Summary: Part 2 of series on Elijah, talks about the idols we are led astray by.
Which God Will You Worship?
I am definitely not a fan of the San Francisco Giants,
especially because they beat the Reds in the playoffs last year. Their starting pitcher in game 5 against us was Barry Zito, and I was reading an article about him last week.
Barry Zito was once known as one of the most dominating pitchers in Major League baseball. But in 2010 Zito had reached his lowest point: He was removed from his team's starting roster. The next season he was plagued by injuries and poor performances. But by the end of 2012 he had returned to his peak performance, winning his last 14 starts and playing a pivotal role in the San Francisco Giant's World Series victory.
[here’s where it gets interesting]
In a 2012 interview Zito said that God used suffering to get his attention, and to lead him to commit "his life to Jesus Christ as Lord and Savior."
Zito said: Sometimes you have to go through difficulty and physical trials to really get broken down. In 2011, I got broken down physically as well as mentally. I had this very odd injury in April, after never being hurt in 11 years, and I said, "All right, something bigger is going on here. A message is being sent, and I've got to listen."
A few months later, my best friend told me an old story.
A shepherd will be leading his sheep, and one of the sheep will be walking astray from the pack. The shepherd will take his rod and break the sheep's leg, and the sheep will have to rely on the shepherd to get better. But once that leg is completely healed, that sheep never leaves the side of the shepherd ever again.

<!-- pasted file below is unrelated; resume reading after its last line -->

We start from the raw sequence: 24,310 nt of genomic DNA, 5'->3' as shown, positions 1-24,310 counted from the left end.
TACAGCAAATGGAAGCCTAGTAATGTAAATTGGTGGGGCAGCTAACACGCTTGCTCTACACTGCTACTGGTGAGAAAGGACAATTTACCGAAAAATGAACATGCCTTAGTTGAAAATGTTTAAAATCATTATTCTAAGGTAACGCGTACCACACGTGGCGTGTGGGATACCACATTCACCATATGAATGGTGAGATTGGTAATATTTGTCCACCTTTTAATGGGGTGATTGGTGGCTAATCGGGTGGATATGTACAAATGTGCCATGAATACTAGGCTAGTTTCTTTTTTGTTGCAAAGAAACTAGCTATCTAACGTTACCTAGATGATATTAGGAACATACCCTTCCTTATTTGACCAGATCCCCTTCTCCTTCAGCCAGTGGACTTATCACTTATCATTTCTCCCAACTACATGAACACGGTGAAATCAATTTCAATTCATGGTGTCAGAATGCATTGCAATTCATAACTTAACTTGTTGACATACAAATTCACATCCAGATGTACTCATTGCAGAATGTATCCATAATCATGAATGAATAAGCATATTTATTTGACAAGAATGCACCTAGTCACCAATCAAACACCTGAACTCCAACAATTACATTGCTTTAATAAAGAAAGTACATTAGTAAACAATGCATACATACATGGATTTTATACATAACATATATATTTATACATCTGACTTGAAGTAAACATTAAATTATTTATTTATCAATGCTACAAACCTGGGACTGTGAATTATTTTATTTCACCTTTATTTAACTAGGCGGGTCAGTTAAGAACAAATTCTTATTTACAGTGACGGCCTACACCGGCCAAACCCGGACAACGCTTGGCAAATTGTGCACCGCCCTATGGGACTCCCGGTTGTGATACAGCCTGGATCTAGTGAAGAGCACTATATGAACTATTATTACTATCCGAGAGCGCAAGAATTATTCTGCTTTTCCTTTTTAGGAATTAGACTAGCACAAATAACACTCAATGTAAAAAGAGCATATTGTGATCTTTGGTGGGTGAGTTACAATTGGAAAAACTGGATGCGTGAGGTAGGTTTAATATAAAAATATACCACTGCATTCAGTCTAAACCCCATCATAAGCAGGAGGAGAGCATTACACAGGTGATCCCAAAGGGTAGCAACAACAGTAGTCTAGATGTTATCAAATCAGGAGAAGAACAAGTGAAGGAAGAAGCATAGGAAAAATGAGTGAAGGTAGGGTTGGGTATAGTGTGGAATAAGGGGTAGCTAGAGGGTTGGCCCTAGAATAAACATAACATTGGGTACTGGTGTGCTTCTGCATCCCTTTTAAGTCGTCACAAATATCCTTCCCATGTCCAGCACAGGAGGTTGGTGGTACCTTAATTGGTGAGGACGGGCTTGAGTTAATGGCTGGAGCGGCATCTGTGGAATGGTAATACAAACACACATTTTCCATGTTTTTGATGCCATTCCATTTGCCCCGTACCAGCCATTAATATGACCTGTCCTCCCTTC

Then Zito applied that to himself.
A lot of things happen to us as people, and we realize we've been relying on our own strength for too long. Last September, I got a tattoo, and it's the only one I have, of a golden calf on the inside of my right bicep. I show people that, and it signifies idolatry, and that I was putting things before God.
If you have your Bibles, open them up
to I Kings, chapter 18.
This is the second week in a series on Elijah…
If you missed last week, let me quickly review.
Elijah was called by God
to confront a very evil king named King Ahab,
who was married to the wicked Jezebel.
Ahab was the nineteenth consecutive evil king in Israel,
but scripture says that
he did more evil in the eyes of God
than anyone before him,
so he was the worst of the worst,
and of all his long list of evil actions,
the worst thing that he did was,
he continued turning the hearts of the people
away from the one true God
toward idols or false gods
especially Baal and Asherah.
Baal was the sun god.
Asherah was kind of like Baal’s wife,
and was the god of fertility and rain.
The people thought that if they worshipped these gods,
they’d have better crops,
be more wealthy and successful,
and have a better life.
You see, false gods promise what only the true God provides.
So God starts to use Elijah, to confront the king,
and Elijah tells Ahab,
“Because of your idolatry,
God sent me to tell you it’s not going to rain
until God tells me to pray and ask for rain.”
So, here is this major drought and famine,
Thousands of people are dying.
and during this time, God sends Elijah
into a period of hiding and preparation.
Well, as we pick up the story,
its now about 3 years later,
3 years of this drought has devastated the nation,
And God tells Elijah,
okay, its time to go back and talk to king Ahab again.
Chapter 18, Verse 1
After a long time, in the third year, the word of the Lord came to Elijah: "Go and present yourself to Ahab, and I will send rain on the land."
Skipping down to verse 17
…When Ahab saw Elijah, he said to him, "Is that you, you troubler of Israel?"
"I have not made trouble for Israel," Elijah replied. "But you and your father's family have. You have abandoned the Lord's commands and have followed the Baals.
So he tells Ahab,
This is really your fault,
because you’re committing the sin of idolatry,
you’re putting false gods ahead of the one true God.
Lets do a little quiz.
Anyone whose been to seminary, you can’t answer…
What does the word monotheism mean?
[It’s the belief that there is only one God.]
What is polytheism?
[the belief that there are multiple gods]
In Israel at the time of Elijah,